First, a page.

For All Saints’ Day: You are the saint you want to be

Early in William Law’s A Serious Call to A Devout and Holy Life, the author provides the kind of slap in the face missing from all too many “Christian Life” books:

And if you will here stop, and ask yourselves, why you are not as pious as the primitive Christians were, your own heart will you, that it is neither through ignorance, nor inability, but purely because you never thoroughly intended it.

This statement was a punch to the gut when I first read it. Being a somewhat active reader in church history I do have a tendency to romanticize the past. Being somewhat pessimistic by nature I do have a tendency to think things will never be that good again: “there were giants in the earth in those days.”

In his article “Our Unclaimed Riches”, A.W. Tozer elaborates on the same thought as Law. Tozer offers 4 convicting statements that get to the root of explaining your present condition in the Christian life:

  1. You will get nothing unless you go after it.
  2. You may have as much as you insist on having.
  3. You will have as little as you are satisfied with.
  4. You now have as much as you really want.

Taken in isolation these statements appear to be little better than the message of contemporary health-and-wealth televangelists. From beginning to end, however, Tozer is speaking of spiritual riches. For instance, immediately after the fourth statement Tozer writes, “Every man is as close to God as he wants to be; he is as holy and as full of the Spirit as he wills to be.”

So are Law and Tozer right? Am I as holy as I want to be? Consider:

  1. God’s plan for you is holiness and Christ-likeness: from eternity God has intended this (Rom. 8:29; Eph. 1:4).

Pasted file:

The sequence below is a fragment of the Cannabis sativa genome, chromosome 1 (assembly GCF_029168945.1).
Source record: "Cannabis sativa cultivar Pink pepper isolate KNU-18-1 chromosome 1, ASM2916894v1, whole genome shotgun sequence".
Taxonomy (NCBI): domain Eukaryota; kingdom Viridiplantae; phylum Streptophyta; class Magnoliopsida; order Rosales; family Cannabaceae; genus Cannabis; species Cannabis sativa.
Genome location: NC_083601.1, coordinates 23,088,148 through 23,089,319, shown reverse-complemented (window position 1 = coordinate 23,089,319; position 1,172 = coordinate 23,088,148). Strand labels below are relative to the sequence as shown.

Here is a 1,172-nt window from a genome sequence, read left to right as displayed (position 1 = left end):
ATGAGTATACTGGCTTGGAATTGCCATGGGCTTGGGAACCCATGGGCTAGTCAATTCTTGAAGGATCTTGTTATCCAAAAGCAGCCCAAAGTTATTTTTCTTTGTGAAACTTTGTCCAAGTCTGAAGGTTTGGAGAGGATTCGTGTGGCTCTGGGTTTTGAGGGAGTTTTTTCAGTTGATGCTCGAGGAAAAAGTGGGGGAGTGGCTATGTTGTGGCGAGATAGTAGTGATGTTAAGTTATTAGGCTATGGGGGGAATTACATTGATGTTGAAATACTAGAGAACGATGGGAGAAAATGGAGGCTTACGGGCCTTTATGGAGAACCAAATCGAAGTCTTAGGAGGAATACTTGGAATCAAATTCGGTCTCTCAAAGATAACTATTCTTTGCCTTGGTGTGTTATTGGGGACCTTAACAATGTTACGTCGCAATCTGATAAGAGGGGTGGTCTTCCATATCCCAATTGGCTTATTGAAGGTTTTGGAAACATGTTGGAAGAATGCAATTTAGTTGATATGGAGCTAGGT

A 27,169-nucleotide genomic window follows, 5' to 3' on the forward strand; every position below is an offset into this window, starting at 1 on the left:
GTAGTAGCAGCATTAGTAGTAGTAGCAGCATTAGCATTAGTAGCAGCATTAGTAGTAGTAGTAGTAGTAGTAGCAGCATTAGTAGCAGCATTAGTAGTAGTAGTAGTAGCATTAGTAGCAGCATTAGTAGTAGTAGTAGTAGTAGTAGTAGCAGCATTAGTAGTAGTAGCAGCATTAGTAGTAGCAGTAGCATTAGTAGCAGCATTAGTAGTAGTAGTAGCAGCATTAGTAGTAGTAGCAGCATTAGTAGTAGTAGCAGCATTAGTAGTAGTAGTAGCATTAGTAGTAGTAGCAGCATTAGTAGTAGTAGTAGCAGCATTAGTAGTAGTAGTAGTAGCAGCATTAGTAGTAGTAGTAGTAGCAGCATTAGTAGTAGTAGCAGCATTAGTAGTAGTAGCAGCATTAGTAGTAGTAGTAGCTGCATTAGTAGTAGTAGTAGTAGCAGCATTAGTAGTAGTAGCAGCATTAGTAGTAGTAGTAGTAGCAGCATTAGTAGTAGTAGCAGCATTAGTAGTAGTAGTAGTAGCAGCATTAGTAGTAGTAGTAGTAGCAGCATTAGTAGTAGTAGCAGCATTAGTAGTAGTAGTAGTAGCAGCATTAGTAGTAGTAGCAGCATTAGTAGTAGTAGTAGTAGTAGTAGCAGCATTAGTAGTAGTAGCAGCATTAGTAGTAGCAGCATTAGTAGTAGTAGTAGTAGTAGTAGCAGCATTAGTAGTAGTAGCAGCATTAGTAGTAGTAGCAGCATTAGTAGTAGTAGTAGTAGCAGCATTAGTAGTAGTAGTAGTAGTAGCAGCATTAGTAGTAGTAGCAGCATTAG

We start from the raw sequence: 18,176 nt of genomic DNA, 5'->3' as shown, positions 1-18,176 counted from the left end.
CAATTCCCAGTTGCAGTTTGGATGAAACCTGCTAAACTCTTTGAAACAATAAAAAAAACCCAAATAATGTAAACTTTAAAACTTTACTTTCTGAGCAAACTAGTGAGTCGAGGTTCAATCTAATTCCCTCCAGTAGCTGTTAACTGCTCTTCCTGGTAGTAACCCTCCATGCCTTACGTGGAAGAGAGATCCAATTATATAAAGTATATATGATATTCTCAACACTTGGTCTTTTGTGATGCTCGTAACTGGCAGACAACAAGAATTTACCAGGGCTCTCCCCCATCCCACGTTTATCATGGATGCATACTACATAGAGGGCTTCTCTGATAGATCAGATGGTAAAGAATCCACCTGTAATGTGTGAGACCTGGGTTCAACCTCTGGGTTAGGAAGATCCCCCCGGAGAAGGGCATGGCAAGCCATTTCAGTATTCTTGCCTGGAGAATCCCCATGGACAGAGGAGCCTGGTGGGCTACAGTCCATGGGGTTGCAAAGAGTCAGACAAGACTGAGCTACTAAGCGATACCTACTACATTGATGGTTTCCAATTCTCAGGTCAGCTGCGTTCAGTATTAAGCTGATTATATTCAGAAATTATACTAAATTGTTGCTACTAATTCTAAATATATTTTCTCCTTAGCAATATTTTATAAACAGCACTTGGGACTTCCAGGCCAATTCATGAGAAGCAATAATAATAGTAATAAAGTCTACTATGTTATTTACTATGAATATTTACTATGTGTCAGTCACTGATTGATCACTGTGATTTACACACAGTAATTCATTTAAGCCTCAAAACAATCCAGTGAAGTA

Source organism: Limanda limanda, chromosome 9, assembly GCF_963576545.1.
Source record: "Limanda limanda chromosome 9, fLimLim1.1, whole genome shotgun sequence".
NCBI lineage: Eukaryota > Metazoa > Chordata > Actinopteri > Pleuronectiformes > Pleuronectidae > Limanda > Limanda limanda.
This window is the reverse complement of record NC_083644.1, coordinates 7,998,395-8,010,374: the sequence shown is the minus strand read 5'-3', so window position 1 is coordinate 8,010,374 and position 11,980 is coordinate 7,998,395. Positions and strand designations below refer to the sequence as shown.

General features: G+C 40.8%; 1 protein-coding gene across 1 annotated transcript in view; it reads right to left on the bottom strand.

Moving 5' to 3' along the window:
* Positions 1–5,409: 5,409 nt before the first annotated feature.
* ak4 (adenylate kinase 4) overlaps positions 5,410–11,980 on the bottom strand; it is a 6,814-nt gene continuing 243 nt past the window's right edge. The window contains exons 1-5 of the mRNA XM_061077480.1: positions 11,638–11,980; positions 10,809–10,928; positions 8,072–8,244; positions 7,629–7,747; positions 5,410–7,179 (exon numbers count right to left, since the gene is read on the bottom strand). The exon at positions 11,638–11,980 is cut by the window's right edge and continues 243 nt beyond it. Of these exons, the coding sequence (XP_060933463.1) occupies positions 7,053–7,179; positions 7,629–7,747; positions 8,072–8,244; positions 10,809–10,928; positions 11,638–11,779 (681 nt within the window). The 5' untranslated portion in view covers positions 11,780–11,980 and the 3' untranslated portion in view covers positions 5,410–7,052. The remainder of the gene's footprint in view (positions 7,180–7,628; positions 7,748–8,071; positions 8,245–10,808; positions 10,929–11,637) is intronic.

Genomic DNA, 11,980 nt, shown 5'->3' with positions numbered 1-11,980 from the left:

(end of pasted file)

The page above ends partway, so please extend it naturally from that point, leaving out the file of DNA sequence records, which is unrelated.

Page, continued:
2. God’s will for you is holiness and Christ-likeness: this is what God wants for you now (1 Thess. 4:3).
  3. Christ’s passion was accomplished to make you holy (John 17:17-19; Eph. 5:25-27; Titus 2:14).
  4. Holiness and Christ-likeness is what the Holy Spirit is trying to form in you (1 Cor. 6:11; 2 Thess. 2:13; Titus 3:5; 1 Peter 1:2).
  5. Beyond His own personal plan, desire, sacrifice, and work, God has given everything we need to escape sin and live righteously (Acts 20:32; 1 Cor. 10:13; 2 Tim. 4:18; 2 Peter 1:3; 3:9)

We must agree with Law and Tozer. Every man is as holy as he wants to be. But, as Tozer concludes,

Yet we must distinguish wanting and wishing. By “want” I mean wholehearted desire. Certainly there are many who wish they were holy or victorious or joyful but are not willing to meet God’s conditions to obtain.

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William Law on Right Thinking and Living

Now to have right notions and tempers with relation to this world, is as essential to religion as to have right notions of God. And it is as possible for a man to worship a crocodile, and yet be a pious man, as to have his affections set upon this world and yet be a good Christian.
A Serious Call to a Devout and Holy Life ch. 1.

A Serious Call was on the initial list of suggested reading offered by Dissidens way back in March of ’05. In fact, it was number 1 on the list. Somewhere along the way I picked up a copy and it joined the ever-growing collection of “books to get to.” His recent post, particularly the last quote, incited me to tolle lege.

Chapter one is a diatribe against the impotence of Christianity. Rather, the impotence of Christians. A pious man is not made or revealed during Sunday services. If a man is not a Christian everyday of the week he is no Christian. If a man does not manifestly have completely separate affections than the best of unbelievers around him, he is simply a better unbeliever–though only marginally so.

Even if you do not have the book, you can read it here. I do not think you can start it soon enough.